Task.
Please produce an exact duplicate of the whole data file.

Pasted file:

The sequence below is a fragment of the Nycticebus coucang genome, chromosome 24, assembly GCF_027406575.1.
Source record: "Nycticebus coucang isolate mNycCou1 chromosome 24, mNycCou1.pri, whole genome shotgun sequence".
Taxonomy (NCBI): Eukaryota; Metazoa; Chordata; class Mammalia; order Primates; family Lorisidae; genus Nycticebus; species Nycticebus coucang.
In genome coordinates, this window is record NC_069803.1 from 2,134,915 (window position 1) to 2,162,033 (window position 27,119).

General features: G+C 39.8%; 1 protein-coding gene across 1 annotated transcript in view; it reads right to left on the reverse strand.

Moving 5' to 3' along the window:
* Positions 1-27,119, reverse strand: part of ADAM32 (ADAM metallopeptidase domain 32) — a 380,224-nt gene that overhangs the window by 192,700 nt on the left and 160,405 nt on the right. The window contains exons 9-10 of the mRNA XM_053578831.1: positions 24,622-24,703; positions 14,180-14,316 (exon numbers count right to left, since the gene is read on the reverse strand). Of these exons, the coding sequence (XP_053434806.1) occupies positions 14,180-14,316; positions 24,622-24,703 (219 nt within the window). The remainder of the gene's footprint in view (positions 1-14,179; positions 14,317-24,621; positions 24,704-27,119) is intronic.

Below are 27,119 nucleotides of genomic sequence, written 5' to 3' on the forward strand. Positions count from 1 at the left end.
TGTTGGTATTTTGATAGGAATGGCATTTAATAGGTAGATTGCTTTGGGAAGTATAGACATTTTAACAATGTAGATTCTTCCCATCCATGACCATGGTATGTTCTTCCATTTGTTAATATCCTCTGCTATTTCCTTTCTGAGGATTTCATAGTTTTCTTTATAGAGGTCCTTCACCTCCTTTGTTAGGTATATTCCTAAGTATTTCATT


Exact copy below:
The sequence below is a fragment of the Nycticebus coucang genome, chromosome 24, assembly GCF_027406575.1.
Source record: "Nycticebus coucang isolate mNycCou1 chromosome 24, mNycCou1.pri, whole genome shotgun sequence".
Taxonomy (NCBI): Eukaryota; Metazoa; Chordata; class Mammalia; order Primates; family Lorisidae; genus Nycticebus; species Nycticebus coucang.
In genome coordinates, this window is record NC_069803.1 from 2,134,915 (window position 1) to 2,162,033 (window position 27,119).

General features: G+C 39.8%; 1 protein-coding gene across 1 annotated transcript in view; it reads right to left on the reverse strand.

Moving 5' to 3' along the window:
* Positions 1-27,119, reverse strand: part of ADAM32 (ADAM metallopeptidase domain 32) — a 380,224-nt gene that overhangs the window by 192,700 nt on the left and 160,405 nt on the right. The window contains exons 9-10 of the mRNA XM_053578831.1: positions 24,622-24,703; positions 14,180-14,316 (exon numbers count right to left, since the gene is read on the reverse strand). Of these exons, the coding sequence (XP_053434806.1) occupies positions 14,180-14,316; positions 24,622-24,703 (219 nt within the window). The remainder of the gene's footprint in view (positions 1-14,179; positions 14,317-24,621; positions 24,704-27,119) is intronic.

Below are 27,119 nucleotides of genomic sequence, written 5' to 3' on the forward strand. Positions count from 1 at the left end.
TGTTGGTATTTTGATAGGAATGGCATTTAATAGGTAGATTGCTTTGGGAAGTATAGACATTTTAACAATGTAGATTCTTCCCATCCATGACCATGGTATGTTCTTCCATTTGTTAATATCCTCTGCTATTTCCTTTCTGAGGATTTCATAGTTTTCTTTATAGAGGTCCTTCACCTCCTTTGTTAGGTATATTCCTAAGTATTTCATT